By Bill Minahan | November 20, 2018 | 0 Comments
Changes in Google: Chrome 70 is yet another example of how divisive technology has the potential to be. On the one hand, a few of the changes have people excited about some clear benefits to security, but others worry that Chrome will no longer be as secure or as user-friendly.
We’ll review some of the changes coming with Chrome 70, so you can decide for yourself.
While Chrome’s biggest asset is quite possibly its extensive library of add-on extension programs, security concerns that have frequently appeared in these extensions have led Google to pump the brakes. Google is imposing some new requirements.
For instance, with cryptocurrency becoming such a huge topic in recent months, many extensions dedicated to mining and even cryptojacking have popped up. Google is now squashing these supplemental programs.
Furthermore, Google is going to hold developers in general to a higher standard. Developers will have to protect their accounts with two-factor authentication now.
Google is also putting extensions that require extensive permissions, including feature code that is hosted remotely, closer under the microscope.
In addition to putting extra restrictions on its extensions, Chrome 70 has a few additional security tricks packed in.
These include measures meant to foil phishing attacks and protect the end user from their influence. Even though now the bad guys can take over emails without phishing attacks, it still is a step in the right direction.
Chrome 70 is also going to push education of its native password management tools. The tool will allows users to have long cryptic passcodes without having to remember them. That way, their passwords will less likely be hacked.
Finally, and perhaps most apparent to the end user, instead of confirming that a URL is secure to access, Chrome will warn users when one is not. This makes sense, as it reinforces that more websites should be secure than aren’t.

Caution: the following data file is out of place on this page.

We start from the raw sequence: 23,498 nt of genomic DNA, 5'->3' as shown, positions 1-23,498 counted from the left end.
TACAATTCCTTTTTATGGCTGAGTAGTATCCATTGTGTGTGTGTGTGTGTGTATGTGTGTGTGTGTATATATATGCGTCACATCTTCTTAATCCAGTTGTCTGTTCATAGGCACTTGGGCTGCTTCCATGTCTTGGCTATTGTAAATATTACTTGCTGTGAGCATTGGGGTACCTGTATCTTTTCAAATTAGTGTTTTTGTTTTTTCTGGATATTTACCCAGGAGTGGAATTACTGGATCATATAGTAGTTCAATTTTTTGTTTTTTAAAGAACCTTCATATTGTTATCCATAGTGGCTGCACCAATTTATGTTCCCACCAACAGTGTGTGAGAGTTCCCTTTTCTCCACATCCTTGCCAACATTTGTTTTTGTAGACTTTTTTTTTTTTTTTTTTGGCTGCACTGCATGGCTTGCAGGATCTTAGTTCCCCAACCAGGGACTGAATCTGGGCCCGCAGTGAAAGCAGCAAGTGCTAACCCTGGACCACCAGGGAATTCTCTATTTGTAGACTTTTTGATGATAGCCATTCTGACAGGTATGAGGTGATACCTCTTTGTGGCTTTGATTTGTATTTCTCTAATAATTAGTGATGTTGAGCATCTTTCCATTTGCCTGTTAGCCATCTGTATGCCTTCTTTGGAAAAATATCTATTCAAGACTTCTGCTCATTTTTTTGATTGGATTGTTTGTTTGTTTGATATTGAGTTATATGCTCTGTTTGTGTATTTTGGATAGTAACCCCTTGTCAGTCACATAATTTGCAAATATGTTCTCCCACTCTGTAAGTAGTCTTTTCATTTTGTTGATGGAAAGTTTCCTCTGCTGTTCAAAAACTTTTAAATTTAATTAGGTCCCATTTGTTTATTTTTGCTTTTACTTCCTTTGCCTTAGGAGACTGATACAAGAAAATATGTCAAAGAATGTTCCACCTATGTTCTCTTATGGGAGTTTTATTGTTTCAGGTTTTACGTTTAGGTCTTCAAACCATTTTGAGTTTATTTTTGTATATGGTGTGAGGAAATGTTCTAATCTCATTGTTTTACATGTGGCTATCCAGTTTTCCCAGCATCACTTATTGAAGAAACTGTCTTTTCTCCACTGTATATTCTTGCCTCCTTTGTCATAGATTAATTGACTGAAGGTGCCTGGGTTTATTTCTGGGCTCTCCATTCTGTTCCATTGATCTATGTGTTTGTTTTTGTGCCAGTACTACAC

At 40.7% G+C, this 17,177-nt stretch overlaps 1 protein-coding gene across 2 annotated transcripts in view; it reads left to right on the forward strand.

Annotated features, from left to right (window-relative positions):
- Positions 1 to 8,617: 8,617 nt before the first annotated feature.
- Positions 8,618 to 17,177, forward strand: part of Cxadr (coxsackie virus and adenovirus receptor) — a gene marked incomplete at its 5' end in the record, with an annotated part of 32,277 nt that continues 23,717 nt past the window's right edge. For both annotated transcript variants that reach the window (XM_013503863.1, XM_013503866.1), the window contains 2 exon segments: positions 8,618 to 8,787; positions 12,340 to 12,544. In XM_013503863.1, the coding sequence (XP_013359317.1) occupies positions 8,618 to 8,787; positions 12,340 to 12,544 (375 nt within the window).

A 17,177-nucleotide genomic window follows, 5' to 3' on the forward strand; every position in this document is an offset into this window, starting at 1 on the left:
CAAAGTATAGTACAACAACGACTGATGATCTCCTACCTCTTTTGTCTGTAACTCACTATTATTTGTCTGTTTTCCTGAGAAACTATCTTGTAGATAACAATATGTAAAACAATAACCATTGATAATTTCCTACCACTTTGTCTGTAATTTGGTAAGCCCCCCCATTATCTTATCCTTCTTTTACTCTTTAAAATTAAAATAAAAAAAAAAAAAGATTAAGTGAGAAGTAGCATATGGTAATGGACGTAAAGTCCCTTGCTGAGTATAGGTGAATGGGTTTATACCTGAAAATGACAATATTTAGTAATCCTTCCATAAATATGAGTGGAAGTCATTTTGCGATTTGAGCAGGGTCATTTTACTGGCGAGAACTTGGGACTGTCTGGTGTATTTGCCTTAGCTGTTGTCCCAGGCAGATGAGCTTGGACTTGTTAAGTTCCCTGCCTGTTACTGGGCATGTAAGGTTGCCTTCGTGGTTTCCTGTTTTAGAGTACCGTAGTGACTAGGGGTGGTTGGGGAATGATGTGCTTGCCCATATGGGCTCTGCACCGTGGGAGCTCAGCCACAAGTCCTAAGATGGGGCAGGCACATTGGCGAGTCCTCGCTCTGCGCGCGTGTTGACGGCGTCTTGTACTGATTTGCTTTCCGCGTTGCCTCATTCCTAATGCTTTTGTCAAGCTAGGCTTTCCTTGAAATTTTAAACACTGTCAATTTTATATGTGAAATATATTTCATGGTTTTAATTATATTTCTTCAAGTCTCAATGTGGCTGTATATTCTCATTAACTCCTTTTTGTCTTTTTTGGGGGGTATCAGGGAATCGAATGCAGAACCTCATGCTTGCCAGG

Not all of these changes in Google have received such a warm welcome.
One change in particular alarmed many users when it first appeared. Prior versions of Chrome have allowed users to access Chrome without logging into the browser. However, some users have noticed that Chrome now appears to log a user in, even if they are only using a single service.
The big concern with users here is that Google could now share a user’s data, like their browsing history. Something the previous status quo didn’t require.
However, Google has announced that this isn’t an indication that Chrome has been logged in to. It is actually a kind of “in-between” alert to inform a user of which of their accounts are currently logged in.
Of course, as we spend more time with the changes in Google Chrome 70, we will get a better idea. More things we like will emerge, as well as things we don’t like. If you’ve used Chrome 70, what do you think about it? Share your thoughts in the comments!